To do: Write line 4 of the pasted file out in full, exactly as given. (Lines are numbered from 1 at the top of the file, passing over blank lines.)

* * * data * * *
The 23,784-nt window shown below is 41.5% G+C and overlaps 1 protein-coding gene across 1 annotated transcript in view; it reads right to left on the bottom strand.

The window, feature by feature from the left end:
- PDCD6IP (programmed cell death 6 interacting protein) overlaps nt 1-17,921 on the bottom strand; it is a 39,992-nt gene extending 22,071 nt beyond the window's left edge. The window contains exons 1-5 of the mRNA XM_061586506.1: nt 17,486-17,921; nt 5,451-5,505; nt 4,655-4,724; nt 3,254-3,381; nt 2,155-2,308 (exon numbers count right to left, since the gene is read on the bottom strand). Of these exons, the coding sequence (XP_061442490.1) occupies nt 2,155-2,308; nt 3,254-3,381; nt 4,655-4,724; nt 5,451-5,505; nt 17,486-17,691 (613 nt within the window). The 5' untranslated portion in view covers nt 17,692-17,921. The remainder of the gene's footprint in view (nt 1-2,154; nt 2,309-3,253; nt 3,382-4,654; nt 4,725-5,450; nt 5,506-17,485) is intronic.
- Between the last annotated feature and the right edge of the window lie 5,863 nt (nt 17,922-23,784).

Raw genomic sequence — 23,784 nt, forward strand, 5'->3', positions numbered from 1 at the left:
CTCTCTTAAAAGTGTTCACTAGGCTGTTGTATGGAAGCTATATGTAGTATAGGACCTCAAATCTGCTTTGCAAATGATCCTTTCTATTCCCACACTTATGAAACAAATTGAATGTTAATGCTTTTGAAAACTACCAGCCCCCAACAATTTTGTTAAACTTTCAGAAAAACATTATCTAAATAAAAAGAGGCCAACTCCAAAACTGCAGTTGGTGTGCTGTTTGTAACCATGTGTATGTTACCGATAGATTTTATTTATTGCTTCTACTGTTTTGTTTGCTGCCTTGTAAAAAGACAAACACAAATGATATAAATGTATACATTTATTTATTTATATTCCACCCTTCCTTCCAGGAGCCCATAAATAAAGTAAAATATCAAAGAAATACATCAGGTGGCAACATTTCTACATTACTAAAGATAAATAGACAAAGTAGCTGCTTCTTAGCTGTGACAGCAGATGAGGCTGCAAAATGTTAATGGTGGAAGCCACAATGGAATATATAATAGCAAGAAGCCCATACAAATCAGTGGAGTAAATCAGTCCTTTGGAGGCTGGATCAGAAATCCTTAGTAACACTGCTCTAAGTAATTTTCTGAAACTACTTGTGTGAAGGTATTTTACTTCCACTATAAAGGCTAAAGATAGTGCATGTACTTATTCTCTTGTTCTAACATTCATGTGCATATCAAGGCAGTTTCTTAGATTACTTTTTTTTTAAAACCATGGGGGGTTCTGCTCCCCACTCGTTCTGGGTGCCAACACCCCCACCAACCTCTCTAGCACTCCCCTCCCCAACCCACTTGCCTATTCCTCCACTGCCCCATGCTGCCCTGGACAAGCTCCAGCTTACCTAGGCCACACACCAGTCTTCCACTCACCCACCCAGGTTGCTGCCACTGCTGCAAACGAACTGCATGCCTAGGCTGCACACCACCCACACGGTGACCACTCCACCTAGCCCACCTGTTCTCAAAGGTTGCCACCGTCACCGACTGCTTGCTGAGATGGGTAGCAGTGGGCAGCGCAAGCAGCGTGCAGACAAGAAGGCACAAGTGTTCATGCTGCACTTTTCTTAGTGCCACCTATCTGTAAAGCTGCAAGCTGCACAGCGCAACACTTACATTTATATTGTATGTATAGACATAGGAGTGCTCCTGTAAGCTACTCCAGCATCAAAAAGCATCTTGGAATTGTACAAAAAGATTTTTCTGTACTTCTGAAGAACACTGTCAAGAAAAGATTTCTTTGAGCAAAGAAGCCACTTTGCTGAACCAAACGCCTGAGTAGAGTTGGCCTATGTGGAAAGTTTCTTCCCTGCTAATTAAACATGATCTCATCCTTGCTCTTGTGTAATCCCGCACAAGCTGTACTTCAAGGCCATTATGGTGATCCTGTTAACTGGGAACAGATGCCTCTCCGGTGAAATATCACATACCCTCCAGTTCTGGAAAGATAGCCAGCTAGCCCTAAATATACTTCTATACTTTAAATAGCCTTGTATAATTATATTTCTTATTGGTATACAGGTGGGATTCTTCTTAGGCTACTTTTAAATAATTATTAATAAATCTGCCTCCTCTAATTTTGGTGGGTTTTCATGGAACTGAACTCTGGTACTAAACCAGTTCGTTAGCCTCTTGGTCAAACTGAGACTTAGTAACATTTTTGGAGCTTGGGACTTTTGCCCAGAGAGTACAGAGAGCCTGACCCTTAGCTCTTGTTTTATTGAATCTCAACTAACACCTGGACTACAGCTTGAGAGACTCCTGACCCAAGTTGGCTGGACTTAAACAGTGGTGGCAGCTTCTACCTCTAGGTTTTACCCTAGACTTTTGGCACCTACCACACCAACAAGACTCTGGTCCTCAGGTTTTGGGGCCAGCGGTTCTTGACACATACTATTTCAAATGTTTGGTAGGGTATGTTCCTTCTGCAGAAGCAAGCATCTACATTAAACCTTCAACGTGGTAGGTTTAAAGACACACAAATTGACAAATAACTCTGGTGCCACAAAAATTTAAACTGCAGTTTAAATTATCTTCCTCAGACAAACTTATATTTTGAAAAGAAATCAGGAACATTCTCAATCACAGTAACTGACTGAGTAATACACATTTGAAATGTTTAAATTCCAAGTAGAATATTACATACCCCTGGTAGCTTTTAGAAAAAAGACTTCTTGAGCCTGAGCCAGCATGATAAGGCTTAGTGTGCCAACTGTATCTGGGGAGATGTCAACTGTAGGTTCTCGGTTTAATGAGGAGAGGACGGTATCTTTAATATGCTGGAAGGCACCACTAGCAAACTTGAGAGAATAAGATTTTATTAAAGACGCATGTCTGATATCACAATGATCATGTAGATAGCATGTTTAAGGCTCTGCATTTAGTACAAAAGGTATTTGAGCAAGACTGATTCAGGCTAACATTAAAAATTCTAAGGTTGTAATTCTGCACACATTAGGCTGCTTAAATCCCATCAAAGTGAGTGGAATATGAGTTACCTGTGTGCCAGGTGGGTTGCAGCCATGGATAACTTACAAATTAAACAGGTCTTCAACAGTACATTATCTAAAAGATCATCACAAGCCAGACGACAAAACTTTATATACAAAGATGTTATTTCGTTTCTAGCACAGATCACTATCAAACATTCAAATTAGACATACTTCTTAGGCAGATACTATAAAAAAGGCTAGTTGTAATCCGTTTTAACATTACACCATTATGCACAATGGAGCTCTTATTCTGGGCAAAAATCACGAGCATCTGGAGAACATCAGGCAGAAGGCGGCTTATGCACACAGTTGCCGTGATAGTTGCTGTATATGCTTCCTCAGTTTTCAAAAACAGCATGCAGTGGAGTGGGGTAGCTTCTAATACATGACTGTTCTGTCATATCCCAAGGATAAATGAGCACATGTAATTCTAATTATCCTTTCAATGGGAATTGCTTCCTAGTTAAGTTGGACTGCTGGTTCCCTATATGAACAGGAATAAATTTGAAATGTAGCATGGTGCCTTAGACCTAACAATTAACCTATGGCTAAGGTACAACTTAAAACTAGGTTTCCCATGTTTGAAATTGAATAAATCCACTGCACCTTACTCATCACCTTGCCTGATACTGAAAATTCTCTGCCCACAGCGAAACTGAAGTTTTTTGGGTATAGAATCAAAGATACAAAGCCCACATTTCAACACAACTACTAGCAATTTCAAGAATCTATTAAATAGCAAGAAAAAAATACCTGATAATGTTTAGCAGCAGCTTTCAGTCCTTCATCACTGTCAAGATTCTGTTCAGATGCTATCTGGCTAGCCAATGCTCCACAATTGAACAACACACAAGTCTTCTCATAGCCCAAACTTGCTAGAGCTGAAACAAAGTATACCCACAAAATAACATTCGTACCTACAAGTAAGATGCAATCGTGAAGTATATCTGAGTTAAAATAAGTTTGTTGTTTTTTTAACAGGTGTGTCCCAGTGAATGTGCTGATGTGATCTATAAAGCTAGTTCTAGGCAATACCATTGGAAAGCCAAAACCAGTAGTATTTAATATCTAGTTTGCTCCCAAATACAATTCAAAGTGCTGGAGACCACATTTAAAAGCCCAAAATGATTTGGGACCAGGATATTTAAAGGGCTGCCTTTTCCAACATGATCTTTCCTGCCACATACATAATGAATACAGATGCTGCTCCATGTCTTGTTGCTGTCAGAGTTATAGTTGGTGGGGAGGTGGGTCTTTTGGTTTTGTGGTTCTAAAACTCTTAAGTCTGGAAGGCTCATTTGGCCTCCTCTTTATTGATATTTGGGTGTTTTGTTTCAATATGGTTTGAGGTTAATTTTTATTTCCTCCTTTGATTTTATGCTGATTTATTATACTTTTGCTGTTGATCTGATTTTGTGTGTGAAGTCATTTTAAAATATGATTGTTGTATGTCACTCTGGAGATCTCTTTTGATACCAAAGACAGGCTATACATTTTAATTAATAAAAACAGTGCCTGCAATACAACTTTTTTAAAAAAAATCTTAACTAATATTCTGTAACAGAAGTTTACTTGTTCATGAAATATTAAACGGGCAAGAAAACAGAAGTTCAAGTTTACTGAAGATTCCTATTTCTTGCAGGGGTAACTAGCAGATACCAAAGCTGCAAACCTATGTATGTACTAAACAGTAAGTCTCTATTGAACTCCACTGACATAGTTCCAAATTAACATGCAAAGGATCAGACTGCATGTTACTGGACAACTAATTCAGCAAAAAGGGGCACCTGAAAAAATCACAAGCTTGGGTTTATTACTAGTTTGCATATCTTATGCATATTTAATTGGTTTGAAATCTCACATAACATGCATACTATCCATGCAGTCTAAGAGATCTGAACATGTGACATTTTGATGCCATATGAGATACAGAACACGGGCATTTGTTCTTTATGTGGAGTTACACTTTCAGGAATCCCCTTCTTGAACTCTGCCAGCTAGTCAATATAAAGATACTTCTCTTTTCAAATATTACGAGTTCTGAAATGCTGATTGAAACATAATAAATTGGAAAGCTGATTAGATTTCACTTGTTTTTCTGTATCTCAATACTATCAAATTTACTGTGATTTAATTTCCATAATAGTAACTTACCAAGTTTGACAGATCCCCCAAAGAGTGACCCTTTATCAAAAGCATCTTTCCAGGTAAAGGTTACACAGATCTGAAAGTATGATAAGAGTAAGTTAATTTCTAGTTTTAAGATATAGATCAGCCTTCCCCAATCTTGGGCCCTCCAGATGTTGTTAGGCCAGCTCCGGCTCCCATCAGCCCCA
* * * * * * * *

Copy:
- Between the last annotated feature and the right edge of the window lie 5,863 nt (nt 17,922-23,784).